Distinguished
Feb 26, 2010
1,789
0
20,160
147
Whatever, if that's what YOU do.

But, YES, reformatting will shorten the life of the SSD, as well as HDD. Any writes and re-writes will shorten the lifespan, but the drive should still be good for at least 5 years. You have to write something like 20GB per day, for 5 years.

A "quick format" should work for re-installing the OS on a SSD. It did for me.

And TRIM is still important, to release those deleted blocks, as in the pagefile, internet cache, temporay files, etc., on a daily basis.
 

mark_k

Distinguished
Dec 31, 2008
610
0
18,990
4
And TRIM is still important, to release those deleted blocks, as in the pagefile, internet cache, temporay files, etc., on a daily basis.


I would move these files to the HDD.
What are you thoughts?
 

foscooter

Distinguished
Feb 26, 2010
1,789
0
20,160
147
I'd move the "libraries" to the HDD: My Documents, Downloads, Music, Pictures, and Videos.

As far as the "caches" my feeling is "Wouldn't you want the fastest access to these files as well?" Yes, these files do the most "damage" to a SSD with the multiple write and re-writes, but at some point you gotta use the SSD for what it's for: Ultra-FAST READS!

If you dwell on the little bit of degradation that might occur, you'll never get the "full monty" of these gems.
 

keplenk

Distinguished
Jul 28, 2007
103
0
18,680
0
Great input guys! What I did was bought a single SSD, the kingston 64gb here:

http://www.newegg.com/Product/Product.aspx?Item=N82E16820139133&cm_re=kingston_ssd-_-20-139-133-_-Product

I did not buy if from Newegg. I bought it from Microcenter.

Anyway, I'm gonna try a single drive first so I can see/feel the advantages of TRIM. As a newbie in SSD, I'll try to learn the technology first and then If I'm kinda familiar with it, maybe I'll buy another one for RAID 0 and do the quarterly reformat route.

Also, thank for mentioning setting cache files to a different drive which I never thought off honestly. Oh btw, I will still be using my old 2 x 250gb 7200rpm Seagate Sata's in Raid 0 in this newly built computer. So I can still store the cache files there without sacrificing much.

So it will be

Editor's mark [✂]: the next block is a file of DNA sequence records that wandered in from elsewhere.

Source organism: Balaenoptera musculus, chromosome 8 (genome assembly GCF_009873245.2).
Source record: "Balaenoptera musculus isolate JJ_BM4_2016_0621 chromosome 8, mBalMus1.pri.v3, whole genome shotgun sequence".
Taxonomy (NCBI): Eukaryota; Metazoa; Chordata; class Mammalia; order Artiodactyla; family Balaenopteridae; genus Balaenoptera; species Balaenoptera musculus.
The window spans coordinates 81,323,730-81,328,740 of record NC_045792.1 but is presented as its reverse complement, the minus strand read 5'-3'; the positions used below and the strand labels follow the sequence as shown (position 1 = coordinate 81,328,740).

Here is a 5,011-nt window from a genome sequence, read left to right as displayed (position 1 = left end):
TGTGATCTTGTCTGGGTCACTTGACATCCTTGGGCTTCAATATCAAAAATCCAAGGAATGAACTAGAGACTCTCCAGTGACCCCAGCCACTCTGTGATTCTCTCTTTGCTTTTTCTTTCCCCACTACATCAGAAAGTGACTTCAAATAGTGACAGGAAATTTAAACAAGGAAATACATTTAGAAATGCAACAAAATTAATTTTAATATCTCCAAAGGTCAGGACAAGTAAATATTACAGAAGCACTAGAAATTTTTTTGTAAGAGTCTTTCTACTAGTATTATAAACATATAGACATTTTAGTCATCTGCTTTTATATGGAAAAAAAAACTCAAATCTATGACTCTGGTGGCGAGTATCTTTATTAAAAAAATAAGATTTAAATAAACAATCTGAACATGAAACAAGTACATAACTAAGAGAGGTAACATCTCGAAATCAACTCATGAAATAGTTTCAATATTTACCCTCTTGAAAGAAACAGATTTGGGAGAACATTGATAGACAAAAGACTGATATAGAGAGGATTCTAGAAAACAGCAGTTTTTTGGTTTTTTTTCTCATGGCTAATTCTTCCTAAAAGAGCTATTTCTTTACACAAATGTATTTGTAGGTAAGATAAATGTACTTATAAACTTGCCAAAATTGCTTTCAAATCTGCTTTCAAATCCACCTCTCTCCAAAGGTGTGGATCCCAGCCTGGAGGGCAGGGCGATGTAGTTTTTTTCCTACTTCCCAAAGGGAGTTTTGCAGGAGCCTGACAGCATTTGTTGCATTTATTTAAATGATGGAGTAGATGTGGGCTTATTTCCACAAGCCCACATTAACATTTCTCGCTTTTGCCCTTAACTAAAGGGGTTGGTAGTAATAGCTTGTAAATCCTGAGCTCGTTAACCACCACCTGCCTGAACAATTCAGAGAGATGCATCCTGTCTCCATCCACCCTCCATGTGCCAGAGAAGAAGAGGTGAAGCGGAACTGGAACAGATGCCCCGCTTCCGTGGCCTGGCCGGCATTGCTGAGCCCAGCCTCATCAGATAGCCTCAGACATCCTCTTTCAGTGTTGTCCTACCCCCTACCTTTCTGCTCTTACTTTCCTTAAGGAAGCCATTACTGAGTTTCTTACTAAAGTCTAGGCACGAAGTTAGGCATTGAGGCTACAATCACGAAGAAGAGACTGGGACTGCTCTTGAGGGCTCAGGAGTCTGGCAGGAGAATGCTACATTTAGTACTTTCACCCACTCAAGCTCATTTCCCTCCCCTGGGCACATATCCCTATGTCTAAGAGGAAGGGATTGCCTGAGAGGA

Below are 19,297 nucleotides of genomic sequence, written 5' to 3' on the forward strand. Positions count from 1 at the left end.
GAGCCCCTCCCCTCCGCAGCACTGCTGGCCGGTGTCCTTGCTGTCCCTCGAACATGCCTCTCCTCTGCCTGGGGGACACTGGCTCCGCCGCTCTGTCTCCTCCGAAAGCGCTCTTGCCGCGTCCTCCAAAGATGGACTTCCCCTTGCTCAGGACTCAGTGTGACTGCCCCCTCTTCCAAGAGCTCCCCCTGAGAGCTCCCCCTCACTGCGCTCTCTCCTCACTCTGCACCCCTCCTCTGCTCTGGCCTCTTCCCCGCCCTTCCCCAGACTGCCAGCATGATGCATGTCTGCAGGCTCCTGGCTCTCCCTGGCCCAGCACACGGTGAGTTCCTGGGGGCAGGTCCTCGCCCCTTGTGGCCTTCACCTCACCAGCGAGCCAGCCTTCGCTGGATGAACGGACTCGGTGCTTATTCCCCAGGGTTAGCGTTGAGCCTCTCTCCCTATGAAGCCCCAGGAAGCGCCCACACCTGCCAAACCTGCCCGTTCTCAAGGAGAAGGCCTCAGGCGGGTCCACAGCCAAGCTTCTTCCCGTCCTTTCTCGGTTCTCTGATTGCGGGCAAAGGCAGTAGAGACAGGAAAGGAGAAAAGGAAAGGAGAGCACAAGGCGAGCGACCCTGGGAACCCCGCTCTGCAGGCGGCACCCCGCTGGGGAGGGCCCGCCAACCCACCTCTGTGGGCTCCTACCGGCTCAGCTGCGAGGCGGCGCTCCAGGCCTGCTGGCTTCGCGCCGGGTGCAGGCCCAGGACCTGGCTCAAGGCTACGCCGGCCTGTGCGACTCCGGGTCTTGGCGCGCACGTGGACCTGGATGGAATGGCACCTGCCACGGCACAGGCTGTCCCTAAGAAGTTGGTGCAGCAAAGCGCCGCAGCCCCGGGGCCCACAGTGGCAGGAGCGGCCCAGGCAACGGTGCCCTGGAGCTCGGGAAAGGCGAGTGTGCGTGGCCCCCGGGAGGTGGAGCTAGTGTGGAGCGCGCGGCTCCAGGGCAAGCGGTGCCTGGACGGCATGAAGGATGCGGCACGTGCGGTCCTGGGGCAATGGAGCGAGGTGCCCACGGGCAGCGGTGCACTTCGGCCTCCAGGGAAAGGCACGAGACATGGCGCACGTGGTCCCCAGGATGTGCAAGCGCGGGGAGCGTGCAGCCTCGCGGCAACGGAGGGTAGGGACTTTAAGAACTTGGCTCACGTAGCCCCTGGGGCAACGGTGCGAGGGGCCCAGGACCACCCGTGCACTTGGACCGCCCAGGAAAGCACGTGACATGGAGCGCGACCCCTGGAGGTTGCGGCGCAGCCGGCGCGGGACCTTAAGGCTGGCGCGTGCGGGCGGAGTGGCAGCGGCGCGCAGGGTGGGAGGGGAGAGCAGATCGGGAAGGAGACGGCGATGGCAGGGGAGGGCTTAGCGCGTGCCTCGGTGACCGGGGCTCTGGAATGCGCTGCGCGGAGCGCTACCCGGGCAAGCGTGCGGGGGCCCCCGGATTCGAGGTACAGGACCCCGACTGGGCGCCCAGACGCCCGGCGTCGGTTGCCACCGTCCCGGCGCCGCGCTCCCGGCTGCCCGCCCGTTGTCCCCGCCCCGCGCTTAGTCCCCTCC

1 x kingston SSD as boot drive Win 7 x64 (only has Starcraft 2 and office installed)
2 x 250gb Seagate 7200rpm drive as secondary drive that has Ubuntu 10.04 x64 + separate partition for Windows 7 cache files


After learning SSD Raid without TRIM, then realize that It ought to be better with a single SSD drive .. I'll just split it and put the other SSD to my netbook (Lenovo S10).

I just needed to know if the SSD will "dramatically" kill the SSD by reformatting 4x a year.

Thanks for your great answers. This is really a great forum!
 

adampower

Distinguished
Apr 20, 2010
452
0
18,860
28
I don't think reformatting will 'dramatically' do anything. It will cost you 4/year complete erase and rewrite cycles (of the 1,000,000 or whatever). Besides you will likely upgrade within 3 or 4 years anyway.

I like the clean reformat feeling, however, I haven't felt the need with win7. Maybe I'm getting old and I just don't make such a mess of my registry anymore.

I like the Kingston 64 for around $100. It's a great deal. I would put one in my wife's laptop if it didn't use so much power. If only the intel 80gb would come down near $100.
 

keplenk

Distinguished
Jul 28, 2007
103
0
18,680
0



I returned the $100 64gb to microcenter (still sealed and boxed :D) because I actually got a better deal with the promo of eBillme over at Buy.com (Aug 31). After rebate it will be priced at $74 and I paid less up front.


@gtvr

Yes. I have a separate 1TB external esata HDD where I store files in just incase my Raid 0 (2x250gb seagates) flips. I don't leave files on my RAID drives as I had bad experiences before. I'm pretty much prepared for RAID failures so I got that covered :D
 

blackmancer

Distinguished
Nov 29, 2008
429
0
18,810
16



I could have sworn TRIM support being added to RAID setups on Intel chipsets.

http://www.bit-tech.net/news/hardware/2010/03/23/intel-releases-trim-for-raid/1
http://downloadcenter.intel.com/detail_desc.aspx?agr=N&ProductID=&DwnldID=15251

I'm sure I downloaded it and installed it. I've checked if TRIM is running and it is. Is it running because of my RAID1 setups??

http://i53.tinypic.com/v6i6g9.jpg

2x Intel G2 80GB RAID0
2x WD Cav 1TB RAID1
2x WD 250GB RAID1

cheers
mancer
 

foscooter

Distinguished
Feb 26, 2010
1,789
0
20,160
147
With the latest Intel Rapid Storage Technology driver, v9.6, it alllows TRIM support for a RAID array, for drives not part of the array.

Windows will display that TRIM is "enabled" (as mine does) even though my SSDs are in a RAID 0 array.

See, if you want RAID, you have to set up all the drives in RAID, and then choose which drives are part of what array. Other drive can be single. But I think you know that, since you have RAID 0 & 1 arrays.
 

Similar threads